Can you actually fool yourself into thinking the Republicans are on your side, after watching the country go belly-up? There is a portion of our population who are doing just fine, actually making money during this financial disaster. The recent upheavals on Wall Street are about to affect the rest of us in a very devastating way. Do you really think a man who has voted with Bush more than 90 percent of the time can actually bring about real change? Change for the better?
Whoever becomes president, he will inherit the problems, mistakes and indiscretions of the Bush administration. I believe a break with those failed policies is what this country needs. McCain has been with Bush all along on the war in Iraq, when we all know now the United States never should have been there in the first place. Our foreign policy must become less bellicose and unilateral. We must regain our primacy on the world stage. Barack Obama’s running mate, Joseph Biden, is head of the Senate Foreign Relations Committee. Sarah Palin’s foreign policy experience? Zero, zip, nada.
There are a significant number of people who won’t vote for Obama because he’s black. I think that is a very sad commentary on a large segment of the American people in the 21st century. Called by some the “Bubba Vote,” the wishes of the most ignorant and evil among us may decide this race for the Republicans.
And how will the Republicans repay “Bubba”? By continuing to ship jobs overseas, to keep sending our children to fight and die in wars of aggression, to give even more tax breaks to corporations and the rich, to continue to destroy the natural world for profit. And that’s just the beginning.
The Democrats aren’t perfect, but they have a record of helping out working people and the poor. History has shown that Clinton did more for the middle class than any recent president. Obama’s plans would lift this nation out of the malaise into which it has sunk. Read for yourself at BarackObama.com (be careful of look-alike sites that pretend to be for Obama but actually perpetuate the lies that the Republicans have spread).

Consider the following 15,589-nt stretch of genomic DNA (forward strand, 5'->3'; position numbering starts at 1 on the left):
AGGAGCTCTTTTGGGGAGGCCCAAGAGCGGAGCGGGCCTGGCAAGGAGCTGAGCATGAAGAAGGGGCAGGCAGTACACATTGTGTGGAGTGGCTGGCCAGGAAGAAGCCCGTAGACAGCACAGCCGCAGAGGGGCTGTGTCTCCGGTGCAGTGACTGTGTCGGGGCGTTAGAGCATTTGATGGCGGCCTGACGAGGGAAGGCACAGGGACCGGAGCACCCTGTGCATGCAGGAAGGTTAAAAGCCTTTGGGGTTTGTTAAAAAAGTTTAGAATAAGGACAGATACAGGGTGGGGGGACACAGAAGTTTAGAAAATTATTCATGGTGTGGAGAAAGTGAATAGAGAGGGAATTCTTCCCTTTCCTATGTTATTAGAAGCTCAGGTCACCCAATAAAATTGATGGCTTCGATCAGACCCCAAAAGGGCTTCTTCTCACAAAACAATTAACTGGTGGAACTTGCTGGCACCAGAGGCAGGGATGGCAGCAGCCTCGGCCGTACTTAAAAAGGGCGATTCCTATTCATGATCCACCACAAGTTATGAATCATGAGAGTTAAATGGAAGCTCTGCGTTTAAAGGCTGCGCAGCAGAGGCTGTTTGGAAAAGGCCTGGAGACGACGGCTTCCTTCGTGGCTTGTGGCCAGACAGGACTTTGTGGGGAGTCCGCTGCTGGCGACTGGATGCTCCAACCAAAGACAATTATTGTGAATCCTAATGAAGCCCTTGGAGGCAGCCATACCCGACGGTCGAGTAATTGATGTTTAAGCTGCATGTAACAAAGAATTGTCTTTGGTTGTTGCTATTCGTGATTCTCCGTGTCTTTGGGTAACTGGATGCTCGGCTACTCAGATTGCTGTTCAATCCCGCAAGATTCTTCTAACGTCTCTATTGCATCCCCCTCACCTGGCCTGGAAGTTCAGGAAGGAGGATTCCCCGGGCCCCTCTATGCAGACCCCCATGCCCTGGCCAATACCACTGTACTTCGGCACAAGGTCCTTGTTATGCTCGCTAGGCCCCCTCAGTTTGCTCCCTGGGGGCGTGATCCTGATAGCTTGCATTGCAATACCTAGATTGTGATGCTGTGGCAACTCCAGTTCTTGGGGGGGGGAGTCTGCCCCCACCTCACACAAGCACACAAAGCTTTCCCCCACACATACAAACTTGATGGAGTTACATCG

Thank you for reading this. May all Americans thrive and live prosperous, peaceful, meaningful lives.
Ed Marthey/Orrville, Ohio
Obama is the answer
Barack Obama will do more for the economy than John McCain will do. Obama will lower taxes for every family making less than $250,000 a year. With at least seven homes and reportedly owning at least 14 cars, three of which are foreign, McCain can’t begin to understand the plight of working-class America in these troubling economic times. He sided with Bush supporting privatization of Social Security and investing that money into Wall Street, while Obama opposed it. Retirees would have watched their retirement savings plummet.
Obama opposed the war in Iraq from the beginning and repeatedly said that Afghanistan was where our focus should have been. That has certainly proven true. We are spending billions of dollars per day in Iraq. They have a government surplus, while our economy is struggling. That money could be spent on education, health care, and the creation of new jobs. McCain has no qualms about entering into war with Iran. We cannot afford to support a war in Iraq, Afghanistan and Iran at the same time.
The voters in Colorado need to look deep into their hearts as to who will work best for them. Barack Obama should be your answer.
Cheri Dzubak/Yardville, N.J.